Today, we are talking about how to get the most our of visiting National Parks along the way. Tyler & I set out to check out as many National Parks as we could while on our trip, spurred on by the fact that many were on our bucket lists & this is the 100th anniversary of the US National Parks System.

As it is the 100th anniversary, many other people (literally thousands) have also made it a point to visit their favorite National Parks this year, so (as we learned the hard way), it is best to think ahead & be prepared!

guide to visiting National Parks
added text to image found here.

1. National Parks Passport. To celebrate the 100th anniversary, National Parks are offering official cancellation stamps at the parks, & you can collect the stamps in a collector's passport. I am actually from a National Park (Hot Springs National Park), so at the beginning of the trip, we popped into the park headquarters in my home town & picked up an official passport. The passport is only $10 & we both felt that it was a great price for what would turn into our trip memento & all of the extra information that was packed inside. Having the passport made visiting as many parks as we could a fun road trip challenge. You can buy the passport at any National Park store or online here, & check out all the cancellation locations here.

2. National Parks App. To make finding National Parks around you even easier, there is also a free app that is a companion to the National Parks Passport (download it from iTunes or the Google app store). For being a free app, it is surprisingly useful. It has features that let you check off the parks that you have visited, find out information about each park (including any fees) & has a pretty snazzy GPS tool that shows you all of the parks in a 50, 100 or 250 mi radius.

3. America the Beautiful Pass. In my mind I figured that visiting National Parks was a free activity (visiting my hometown is free, so I guess that is where I got the connection). Turns out, that is wrong. It costs money to visit parks, & if you want to visit several of them, it can actually get pretty expensive... QUICK! Entrance to Grand Canyon was $30, Grand Tetons + Yellowstone was $50, Saguaro (one of my favorites) was $20... & we are already at $100 and you've only explored 3 parks. But there is another way! The parks service actually has an all access pass called the "America the Beautiful" Pass, & it is only $80 for a YEAR of park access. Oh, & it gets better! The $80 pass not only provides a YEAR of park access, but you can put two people's names on it, & each person on the pass is allowed to have up to 4 guests with them. Basically, this thing is a STEAL & if you are going to go to multiple parks, with multiple people, it is a must have. See all the crazy money saving details at the park pass page here.

4. Camping reservations. Another misconception that Tyler & I had about visiting National Parks was that we would simply show up & snag a camping spot. Boy were we WRONG, WRONG, SUPER WRONG. Camping reservations are now almost 100% online, & the spots are available 1 year before today's date, meaning that most are gone one year out. They go FAST people! As I said above, it is the 100th anniversary, & this is no secret, people are out at the parks in record numbers. However, Tyler & I did not learn of this crazy, way up front reservation situation & we still got to camp in all the parks we wanted, so there is hope.

The two websites we used for finding camping in the National Parks were recreation.gov and reserveamerica.com. Both of these only allow you to reserve in advance (AKA not day of), but they have pretty helpful search tools to get you just want you need. It was also super easy to check in at the ranger station with our online reservations, as these are sites that are fully integrated in with the National Parks services.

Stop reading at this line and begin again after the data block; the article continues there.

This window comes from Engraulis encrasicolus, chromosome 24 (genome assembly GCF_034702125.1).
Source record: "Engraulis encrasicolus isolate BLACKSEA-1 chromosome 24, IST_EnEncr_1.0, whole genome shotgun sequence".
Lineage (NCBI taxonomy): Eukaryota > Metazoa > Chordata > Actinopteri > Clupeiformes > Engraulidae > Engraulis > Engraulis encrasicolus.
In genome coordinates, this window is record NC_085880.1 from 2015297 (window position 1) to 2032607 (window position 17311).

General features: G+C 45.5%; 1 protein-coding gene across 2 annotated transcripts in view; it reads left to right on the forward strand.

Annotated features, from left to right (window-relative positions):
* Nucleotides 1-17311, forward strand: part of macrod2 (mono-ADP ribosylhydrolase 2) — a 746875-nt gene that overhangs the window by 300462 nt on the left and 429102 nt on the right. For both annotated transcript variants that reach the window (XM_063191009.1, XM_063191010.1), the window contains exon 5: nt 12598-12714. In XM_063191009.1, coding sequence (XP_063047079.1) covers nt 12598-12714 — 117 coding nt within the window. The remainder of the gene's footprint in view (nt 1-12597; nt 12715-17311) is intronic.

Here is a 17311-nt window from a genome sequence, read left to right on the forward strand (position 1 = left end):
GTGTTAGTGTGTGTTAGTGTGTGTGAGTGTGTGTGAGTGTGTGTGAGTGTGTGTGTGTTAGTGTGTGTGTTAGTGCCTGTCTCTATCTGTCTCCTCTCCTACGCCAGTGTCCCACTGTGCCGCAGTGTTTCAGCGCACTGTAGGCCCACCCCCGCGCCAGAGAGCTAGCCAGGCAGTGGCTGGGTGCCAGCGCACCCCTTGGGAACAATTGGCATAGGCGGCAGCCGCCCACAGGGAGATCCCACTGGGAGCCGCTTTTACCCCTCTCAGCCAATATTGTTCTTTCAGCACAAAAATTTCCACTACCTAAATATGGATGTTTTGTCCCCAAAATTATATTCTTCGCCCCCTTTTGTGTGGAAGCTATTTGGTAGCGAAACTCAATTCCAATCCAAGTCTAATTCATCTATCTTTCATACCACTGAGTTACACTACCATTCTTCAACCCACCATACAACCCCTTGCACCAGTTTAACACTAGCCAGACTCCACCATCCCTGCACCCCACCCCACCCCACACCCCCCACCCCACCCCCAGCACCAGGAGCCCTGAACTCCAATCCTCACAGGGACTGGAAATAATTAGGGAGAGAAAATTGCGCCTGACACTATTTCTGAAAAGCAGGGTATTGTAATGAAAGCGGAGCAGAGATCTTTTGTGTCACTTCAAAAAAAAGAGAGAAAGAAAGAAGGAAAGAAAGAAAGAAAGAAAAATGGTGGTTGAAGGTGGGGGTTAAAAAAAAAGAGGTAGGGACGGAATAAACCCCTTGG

In addition, most National Parks are next to National Forests (not exactly the same thing, kind of along the lines of the square vs. rectangle argument...). While the National Parks have aggressive camping reservation situations, National Forests are slightly easier to get a reservation last minute. For example, camping in the Grand Canyon is pretty hard to snag (unless you are a one of those year in advance planners), but the Kaibab National Forest is basically attached to the Grand Canyon Park, & offers 7 campsites of its own (that seem to be lesser known, or at least don't go as fast!). If the Park you want to visit is completely out of campsites, look for nearby National Forests or State Parks.

If all else fails, ask the locals where they camp. We scored a $5 campsite in Idado because we asked a bartender where he stayed. We were the only ones in the campsite (besides the coyotes) & enjoyed the most gorgeous sunset of the trip, from our campsite right on the Snake River (it was this campsite for those interested - close to Yellowstone). The locals might have more information about the state & county campsites that can be harder to track down online.

5. Visitor Center. Finally, unless you are a veteran visitor at a given park it can be overwhelming to know what to do in the park. As I explained in the setting expectations post, were decided that we would be on a "sightseeing" type of trip. Given that we had two dogs & not enough room in our car to pack all of the equipment that would have been necessary for long term camping or backcountry explorations, we were looking for day trips that let us see most of the action from our car.  The National Park Visitor Centers are not only where you will have to go if you are looking for passport stamps, but they are also an excellent source of information. Maybe, that previous sentence was a no duh kind of statement, but I think many people skip the Visitor Center thinking they are tourist traps or a waste of time. We found that each park had its own newspaper that you could pick up at the Visitor Center, with current information about events/conditions/maps, but also suggested things to do based on whether you were looking to spend 1-3 hours, half a day, a full day, or more. We also checked in with the rangers about the best driving loops through the park, & marked on our maps where dogs were & were not allowed to roam. I think we saved so much time that could have been wasted by aimless wandering, just by spending a few minutes in the Visitor Center.